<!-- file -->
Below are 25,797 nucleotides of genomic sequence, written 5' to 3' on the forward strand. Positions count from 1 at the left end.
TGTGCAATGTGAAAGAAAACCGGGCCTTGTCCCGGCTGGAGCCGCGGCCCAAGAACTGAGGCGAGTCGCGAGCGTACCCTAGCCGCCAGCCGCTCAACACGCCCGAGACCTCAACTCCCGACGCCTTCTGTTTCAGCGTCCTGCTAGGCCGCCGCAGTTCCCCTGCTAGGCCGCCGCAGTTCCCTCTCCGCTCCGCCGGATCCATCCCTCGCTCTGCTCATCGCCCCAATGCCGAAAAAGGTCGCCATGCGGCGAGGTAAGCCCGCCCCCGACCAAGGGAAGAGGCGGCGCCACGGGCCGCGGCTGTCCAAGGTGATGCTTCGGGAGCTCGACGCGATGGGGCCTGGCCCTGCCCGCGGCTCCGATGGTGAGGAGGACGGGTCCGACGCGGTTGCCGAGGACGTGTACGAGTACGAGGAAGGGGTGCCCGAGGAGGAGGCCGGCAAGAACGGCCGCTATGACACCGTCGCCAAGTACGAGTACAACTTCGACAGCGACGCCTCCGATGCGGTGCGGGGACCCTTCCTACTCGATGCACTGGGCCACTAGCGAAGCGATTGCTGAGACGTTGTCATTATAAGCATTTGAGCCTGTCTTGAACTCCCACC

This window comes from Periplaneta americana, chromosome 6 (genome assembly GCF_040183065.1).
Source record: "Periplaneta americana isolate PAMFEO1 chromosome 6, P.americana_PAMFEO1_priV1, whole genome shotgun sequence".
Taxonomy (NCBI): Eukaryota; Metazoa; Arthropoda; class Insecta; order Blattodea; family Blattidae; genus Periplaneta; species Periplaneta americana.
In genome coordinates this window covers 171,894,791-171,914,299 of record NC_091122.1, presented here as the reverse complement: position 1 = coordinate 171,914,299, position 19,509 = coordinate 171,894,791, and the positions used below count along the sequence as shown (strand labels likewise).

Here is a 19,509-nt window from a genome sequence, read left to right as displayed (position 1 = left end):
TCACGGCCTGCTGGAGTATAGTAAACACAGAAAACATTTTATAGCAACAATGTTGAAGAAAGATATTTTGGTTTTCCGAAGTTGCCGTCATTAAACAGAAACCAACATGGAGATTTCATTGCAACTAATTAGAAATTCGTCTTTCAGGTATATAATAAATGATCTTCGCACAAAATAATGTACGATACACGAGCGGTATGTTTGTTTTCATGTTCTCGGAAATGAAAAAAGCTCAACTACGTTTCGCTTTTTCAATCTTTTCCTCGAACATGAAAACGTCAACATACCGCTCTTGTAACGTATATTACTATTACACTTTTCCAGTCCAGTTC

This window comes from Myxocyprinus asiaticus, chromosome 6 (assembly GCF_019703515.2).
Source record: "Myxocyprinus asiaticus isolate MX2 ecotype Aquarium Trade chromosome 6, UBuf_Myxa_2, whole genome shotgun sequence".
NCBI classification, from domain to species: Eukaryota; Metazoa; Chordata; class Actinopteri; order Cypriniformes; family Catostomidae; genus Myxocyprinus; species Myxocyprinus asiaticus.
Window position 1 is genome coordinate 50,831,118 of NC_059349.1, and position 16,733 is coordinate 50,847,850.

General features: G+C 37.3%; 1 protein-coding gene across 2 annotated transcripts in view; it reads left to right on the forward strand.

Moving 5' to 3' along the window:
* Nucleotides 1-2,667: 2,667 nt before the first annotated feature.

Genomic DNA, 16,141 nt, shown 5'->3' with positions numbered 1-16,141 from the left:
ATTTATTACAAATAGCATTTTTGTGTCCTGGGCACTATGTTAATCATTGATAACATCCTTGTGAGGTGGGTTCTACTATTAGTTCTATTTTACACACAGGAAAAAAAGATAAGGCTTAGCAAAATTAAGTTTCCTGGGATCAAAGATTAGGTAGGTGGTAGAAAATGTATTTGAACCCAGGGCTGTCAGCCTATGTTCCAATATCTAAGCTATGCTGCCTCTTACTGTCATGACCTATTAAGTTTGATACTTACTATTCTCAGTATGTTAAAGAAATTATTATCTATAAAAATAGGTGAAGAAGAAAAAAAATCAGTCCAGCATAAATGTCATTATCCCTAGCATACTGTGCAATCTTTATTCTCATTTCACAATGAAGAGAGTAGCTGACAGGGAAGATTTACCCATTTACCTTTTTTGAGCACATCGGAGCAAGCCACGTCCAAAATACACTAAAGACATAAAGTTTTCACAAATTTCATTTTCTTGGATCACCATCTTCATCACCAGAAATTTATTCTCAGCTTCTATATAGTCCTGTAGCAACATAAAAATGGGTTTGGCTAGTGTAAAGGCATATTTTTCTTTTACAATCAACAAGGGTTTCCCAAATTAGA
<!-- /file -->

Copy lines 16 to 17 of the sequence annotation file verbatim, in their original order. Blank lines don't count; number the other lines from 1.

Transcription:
Genomic DNA, 16,141 nt, shown 5'->3' with positions numbered 1-16,141 from the left:
ATTTATTACAAATAGCATTTTTGTGTCCTGGGCACTATGTTAATCATTGATAACATCCTTGTGAGGTGGGTTCTACTATTAGTTCTATTTTACACACAGGAAAAAAAGATAAGGCTTAGCAAAATTAAGTTTCCTGGGATCAAAGATTAGGTAGGTGGTAGAAAATGTATTTGAACCCAGGGCTGTCAGCCTATGTTCCAATATCTAAGCTATGCTGCCTCTTACTGTCATGACCTATTAAGTTTGATACTTACTATTCTCAGTATGTTAAAGAAATTATTATCTATAAAAATAGGTGAAGAAGAAAAAAAATCAGTCCAGCATAAATGTCATTATCCCTAGCATACTGTGCAATCTTTATTCTCATTTCACAATGAAGAGAGTAGCTGACAGGGAAGATTTACCCATTTACCTTTTTTGAGCACATCGGAGCAAGCCACGTCCAAAATACACTAAAGACATAAAGTTTTCACAAATTTCATTTTCTTGGATCACCATCTTCATCACCAGAAATTTATTCTCAGCTTCTATATAGTCCTGTAGCAACATAAAAATGGGTTTGGCTAGTGTAAAGGCATATTTTTCTTTTACAATCAACAAGGGTTTCCCAAATTAGA